- The Mayflower, or, Sketches of scenes and characters among the descendants of the Pilgrims (1843)
- The Colored Patriots of the American Revolution (1855)
- An inside View of Slavery; or, A tour among the planters (1855)
- Dred; a Tale of the great Dismal Swamp (1856)
- Agnes of Sorrento (1862)
- Oldtown Folks (1869)
- The American Woman’s Home: or, Principles of domestic science (1869)
- Pink and White Tyranny: a society novel (1871)
- The Lives and Deeds of Our Self-made Men (1872)
- Woman in Sacred History (1873)
- Betty’s Bright Idea. Also, Deacon Pitkin’s Farm (1876)
(1811-1896) is best known as the author of Uncle Tom’s Cabin. Published as a book in 1852, it had appeared as a serial in the abolitionist National Era in 1851 and 1852. She wrote it while living in Brunswick from 1850-1852 with her husband and their five children.
Stowe was active in the anti-slavery movement, publishing in 1854 an attack on the pending congressional “Nebraska Bill,” allowing the expansion of slavery.
Her The Pearl of Orrs Island published in 1861 represented the “local color” genre of writing that focused on common folk in a specific localized setting with liberal use of dialect and humor. She worked on The Pearl off and on from 1852 onward until it was serialized beginning in 1861 and running until April, 1862.
Stowe had returned to Brunswick in 1857 to memorialize the recent death of her son Henry and to recall their happy days there. Her husband Calvin had also attended and later taught at Bowdoin College, only a few hundred yards from the “Stowe House” on Federal Street. Henry Wadsworth Longfellow had rented a room in the house when he was a student at Bowdoin.
She took the opportunity to revisit Orrs Island and to become rededicated to the story. Orrs Island is part of the town of Harpswell.
Stowe authored several other novels, as well as children’s stories, poems, and nonfiction works and contributed to publications such as Godey’s Lady’s Book and the Atlantic Monthly.
The extend titles of her works illustrate her deeply felt concerns: The Colored Patriots of the American Revolution: with sketches of several distinguished colored persons : to which is added a brief survey of the condition and prospects of colored Americans (1855); The American Woman’s Home: or, Principles of domestic science; being a guide to the formation and maintenance of economical, healthful, beautiful, and Christian homes (1869); Woman in Sacred History; a series of sketches drawn from scriptural, historical, and legendary sources (1873); and Betty’s Bright Idea. Also, Deacon Pitkin’s Farm, and The First Christmas of New England (1876).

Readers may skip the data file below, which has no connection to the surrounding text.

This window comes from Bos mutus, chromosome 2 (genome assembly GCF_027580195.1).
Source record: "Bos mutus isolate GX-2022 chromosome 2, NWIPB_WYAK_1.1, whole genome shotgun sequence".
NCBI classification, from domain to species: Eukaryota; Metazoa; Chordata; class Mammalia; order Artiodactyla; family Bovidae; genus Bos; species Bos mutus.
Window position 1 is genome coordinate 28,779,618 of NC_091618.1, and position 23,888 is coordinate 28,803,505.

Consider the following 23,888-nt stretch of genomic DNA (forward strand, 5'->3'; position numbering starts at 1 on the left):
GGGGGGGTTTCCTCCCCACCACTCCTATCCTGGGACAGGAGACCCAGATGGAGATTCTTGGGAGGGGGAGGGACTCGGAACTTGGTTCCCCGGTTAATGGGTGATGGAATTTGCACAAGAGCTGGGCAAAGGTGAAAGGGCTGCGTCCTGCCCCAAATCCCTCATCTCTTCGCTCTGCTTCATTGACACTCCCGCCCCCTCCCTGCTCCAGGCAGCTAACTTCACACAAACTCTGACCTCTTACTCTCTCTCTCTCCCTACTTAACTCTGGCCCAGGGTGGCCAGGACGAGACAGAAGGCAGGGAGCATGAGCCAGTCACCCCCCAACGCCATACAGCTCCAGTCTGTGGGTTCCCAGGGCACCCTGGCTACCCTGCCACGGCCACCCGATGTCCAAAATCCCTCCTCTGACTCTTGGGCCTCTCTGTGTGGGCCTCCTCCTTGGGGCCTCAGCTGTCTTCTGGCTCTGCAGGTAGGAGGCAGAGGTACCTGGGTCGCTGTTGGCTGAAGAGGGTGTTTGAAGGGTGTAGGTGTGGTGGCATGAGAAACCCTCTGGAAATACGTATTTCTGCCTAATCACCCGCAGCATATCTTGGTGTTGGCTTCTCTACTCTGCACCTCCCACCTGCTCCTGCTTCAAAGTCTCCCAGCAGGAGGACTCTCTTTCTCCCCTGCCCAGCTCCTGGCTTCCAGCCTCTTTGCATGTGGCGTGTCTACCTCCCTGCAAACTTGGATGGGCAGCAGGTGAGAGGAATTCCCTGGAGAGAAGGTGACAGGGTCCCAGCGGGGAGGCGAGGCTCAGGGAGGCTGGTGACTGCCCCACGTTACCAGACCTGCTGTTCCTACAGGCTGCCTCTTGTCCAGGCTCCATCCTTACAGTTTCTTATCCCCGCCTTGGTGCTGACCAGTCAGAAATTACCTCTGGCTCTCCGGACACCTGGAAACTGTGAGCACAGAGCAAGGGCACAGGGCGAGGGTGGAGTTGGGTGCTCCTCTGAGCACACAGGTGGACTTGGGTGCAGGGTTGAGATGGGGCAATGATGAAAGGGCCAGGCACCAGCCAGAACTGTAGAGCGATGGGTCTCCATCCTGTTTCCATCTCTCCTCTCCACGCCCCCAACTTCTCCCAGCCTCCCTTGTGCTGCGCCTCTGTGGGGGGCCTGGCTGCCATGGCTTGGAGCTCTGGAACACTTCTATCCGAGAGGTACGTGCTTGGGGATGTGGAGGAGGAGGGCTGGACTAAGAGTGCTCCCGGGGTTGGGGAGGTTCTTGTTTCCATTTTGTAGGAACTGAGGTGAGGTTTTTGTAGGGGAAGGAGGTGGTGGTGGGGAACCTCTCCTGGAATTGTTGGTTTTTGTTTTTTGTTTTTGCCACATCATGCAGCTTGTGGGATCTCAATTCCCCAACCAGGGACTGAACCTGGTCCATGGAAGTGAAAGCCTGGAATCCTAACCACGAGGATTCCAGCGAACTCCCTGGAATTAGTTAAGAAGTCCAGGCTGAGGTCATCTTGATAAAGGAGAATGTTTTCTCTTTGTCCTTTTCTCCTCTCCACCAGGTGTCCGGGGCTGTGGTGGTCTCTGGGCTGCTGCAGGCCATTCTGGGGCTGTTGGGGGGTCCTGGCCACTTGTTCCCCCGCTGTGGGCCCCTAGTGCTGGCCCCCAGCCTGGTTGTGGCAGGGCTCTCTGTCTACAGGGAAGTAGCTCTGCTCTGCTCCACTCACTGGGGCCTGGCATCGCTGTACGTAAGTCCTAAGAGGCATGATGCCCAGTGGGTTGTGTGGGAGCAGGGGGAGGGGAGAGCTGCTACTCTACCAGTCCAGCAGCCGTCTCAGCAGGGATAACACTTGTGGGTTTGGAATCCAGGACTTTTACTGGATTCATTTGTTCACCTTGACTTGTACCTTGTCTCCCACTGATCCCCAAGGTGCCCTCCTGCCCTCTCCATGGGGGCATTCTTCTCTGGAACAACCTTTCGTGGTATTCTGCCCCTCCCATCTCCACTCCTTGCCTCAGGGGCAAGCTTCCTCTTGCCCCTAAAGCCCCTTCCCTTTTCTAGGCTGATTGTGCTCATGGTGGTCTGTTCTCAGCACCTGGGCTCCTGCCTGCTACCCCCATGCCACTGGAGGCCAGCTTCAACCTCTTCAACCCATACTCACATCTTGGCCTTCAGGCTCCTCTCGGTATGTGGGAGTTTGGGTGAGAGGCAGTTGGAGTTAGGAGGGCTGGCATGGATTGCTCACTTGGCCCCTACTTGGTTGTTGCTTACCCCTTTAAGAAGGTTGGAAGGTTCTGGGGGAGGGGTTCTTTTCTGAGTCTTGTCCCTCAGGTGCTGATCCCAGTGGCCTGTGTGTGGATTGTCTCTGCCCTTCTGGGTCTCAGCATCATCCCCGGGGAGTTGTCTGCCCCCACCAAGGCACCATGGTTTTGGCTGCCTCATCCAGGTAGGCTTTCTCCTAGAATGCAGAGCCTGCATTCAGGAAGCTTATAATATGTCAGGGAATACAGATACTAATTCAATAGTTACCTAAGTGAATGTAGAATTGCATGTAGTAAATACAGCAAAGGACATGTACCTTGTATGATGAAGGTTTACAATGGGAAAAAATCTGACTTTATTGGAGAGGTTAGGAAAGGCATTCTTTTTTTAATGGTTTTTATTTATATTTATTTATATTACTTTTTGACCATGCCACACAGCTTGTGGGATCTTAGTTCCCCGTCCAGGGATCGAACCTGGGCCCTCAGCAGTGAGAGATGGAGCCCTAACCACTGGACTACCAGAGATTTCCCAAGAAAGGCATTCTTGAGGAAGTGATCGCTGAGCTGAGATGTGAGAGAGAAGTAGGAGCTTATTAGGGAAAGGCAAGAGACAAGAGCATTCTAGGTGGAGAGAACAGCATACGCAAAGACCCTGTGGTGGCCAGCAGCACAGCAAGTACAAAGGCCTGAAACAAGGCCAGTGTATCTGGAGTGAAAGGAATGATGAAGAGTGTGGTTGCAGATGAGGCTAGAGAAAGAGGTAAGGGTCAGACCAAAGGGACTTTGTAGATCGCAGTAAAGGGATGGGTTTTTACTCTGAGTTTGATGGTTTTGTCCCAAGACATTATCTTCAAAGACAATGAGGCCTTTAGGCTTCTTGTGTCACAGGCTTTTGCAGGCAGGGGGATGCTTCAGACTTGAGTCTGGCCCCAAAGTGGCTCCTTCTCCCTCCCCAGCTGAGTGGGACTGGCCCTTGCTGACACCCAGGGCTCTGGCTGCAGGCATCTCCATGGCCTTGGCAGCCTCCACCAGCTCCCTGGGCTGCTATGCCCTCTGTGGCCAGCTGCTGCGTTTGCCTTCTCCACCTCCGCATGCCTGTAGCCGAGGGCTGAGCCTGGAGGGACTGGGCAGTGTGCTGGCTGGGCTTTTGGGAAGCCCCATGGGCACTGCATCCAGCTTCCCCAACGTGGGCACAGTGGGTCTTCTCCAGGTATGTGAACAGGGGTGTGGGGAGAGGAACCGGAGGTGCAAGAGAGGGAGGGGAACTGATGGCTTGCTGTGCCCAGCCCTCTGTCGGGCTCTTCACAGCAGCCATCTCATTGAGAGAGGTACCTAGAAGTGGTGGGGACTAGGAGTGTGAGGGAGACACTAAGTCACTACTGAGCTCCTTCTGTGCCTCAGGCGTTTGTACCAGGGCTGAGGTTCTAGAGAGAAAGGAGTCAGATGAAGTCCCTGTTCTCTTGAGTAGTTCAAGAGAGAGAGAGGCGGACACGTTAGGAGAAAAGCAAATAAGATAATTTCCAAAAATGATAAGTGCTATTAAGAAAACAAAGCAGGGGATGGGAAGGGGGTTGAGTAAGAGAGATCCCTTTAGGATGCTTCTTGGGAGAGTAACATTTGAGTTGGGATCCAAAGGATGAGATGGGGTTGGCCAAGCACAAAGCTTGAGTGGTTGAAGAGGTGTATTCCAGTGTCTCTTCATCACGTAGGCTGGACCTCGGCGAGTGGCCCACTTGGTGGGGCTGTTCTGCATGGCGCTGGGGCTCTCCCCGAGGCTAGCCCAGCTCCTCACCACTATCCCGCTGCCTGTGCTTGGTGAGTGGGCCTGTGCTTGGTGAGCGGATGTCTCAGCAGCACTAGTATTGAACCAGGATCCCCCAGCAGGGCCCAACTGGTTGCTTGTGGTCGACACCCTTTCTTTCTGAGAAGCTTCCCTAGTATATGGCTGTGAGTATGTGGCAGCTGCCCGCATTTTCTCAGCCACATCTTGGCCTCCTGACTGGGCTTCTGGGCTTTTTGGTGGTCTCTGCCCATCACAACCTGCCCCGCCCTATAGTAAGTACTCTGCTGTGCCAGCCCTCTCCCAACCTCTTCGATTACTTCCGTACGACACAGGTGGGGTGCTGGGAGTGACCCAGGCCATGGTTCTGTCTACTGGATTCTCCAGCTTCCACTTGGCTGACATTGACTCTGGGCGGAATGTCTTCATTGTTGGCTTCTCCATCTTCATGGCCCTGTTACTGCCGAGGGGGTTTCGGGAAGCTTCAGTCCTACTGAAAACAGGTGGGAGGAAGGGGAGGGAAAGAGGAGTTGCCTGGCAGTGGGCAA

Artist Mark Summers based his portrait of Stowe, used by the U.S. Post Office on a 75 cent stamp, on a circa 1855 engraving by English engraver Francis Holl. Holl’s engraving was based on an earlier portrait of Stowe by English painter George Richmond. The engraving is from the Smithsonian Institution’s National Portrait Gallery in Washington, D.C.
Born June 14, 1811 in Litchfield, Connecticut, Harriet Beecher Stowe lived in Cincinnati, Ohio from 1832-1850. She died July 1, 1896 in Hartford, Connecticut.
Stowe House photo from the George French Collection, Maine State Archives.
Gilbertson, Cathrene P. Harriet Beecher Stowe. New York. Grosset & Dunlap. c1937. [University of Maine, Raymond H. Fogler Library, Special Collections]
Hedrick, Joan D. Harriet Beecher Stowe: A Life. New York. Oxford University Press, 1994.
Scott, John Anthony. Woman Against Slavery: The Story of Harriet Beecher Stowe. New York. Crowell. c1978. [University of Maine, Raymond H. Fogler Library, Special Collections]
United States Postal Service. http://www.usps.com/communications/newsroom/2007stamps/definitives/ (accessed 4/6/2008)
White, Barbara Anne. The Beecher Sisters. New Haven. Yale University Press. c2003.
Widdemer, Mabel Cleland. Harriet Beecher Stowe, Connecticut Girl. Illustrated by Robert Patterson. Indianapolis, Bobbs-Merrill. 1962. [University of Maine, Fogler Library, Learning Materials Collection]